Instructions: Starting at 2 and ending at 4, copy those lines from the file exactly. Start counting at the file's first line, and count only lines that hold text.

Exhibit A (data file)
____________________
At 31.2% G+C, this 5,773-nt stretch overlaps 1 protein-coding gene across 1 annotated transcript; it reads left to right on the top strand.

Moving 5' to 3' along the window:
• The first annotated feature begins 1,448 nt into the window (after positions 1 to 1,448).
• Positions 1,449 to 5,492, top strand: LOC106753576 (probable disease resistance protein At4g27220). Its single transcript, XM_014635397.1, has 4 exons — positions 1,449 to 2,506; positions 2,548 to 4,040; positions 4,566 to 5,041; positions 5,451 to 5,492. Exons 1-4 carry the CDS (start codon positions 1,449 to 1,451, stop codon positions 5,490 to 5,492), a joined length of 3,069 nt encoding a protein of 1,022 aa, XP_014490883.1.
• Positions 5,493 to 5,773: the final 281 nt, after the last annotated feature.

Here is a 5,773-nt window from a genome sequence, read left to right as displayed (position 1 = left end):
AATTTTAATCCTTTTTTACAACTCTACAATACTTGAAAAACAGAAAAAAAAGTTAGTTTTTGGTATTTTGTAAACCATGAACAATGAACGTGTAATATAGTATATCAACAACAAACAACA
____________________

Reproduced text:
Moving 5' to 3' along the window:
• The first annotated feature begins 1,448 nt into the window (after positions 1 to 1,448).
• Positions 1,449 to 5,492, top strand: LOC106753576 (probable disease resistance protein At4g27220). Its single transcript, XM_014635397.1, has 4 exons — positions 1,449 to 2,506; positions 2,548 to 4,040; positions 4,566 to 5,041; positions 5,451 to 5,492. Exons 1-4 carry the CDS (start codon positions 1,449 to 1,451, stop codon positions 5,490 to 5,492), a joined length of 3,069 nt encoding a protein of 1,022 aa, XP_014490883.1.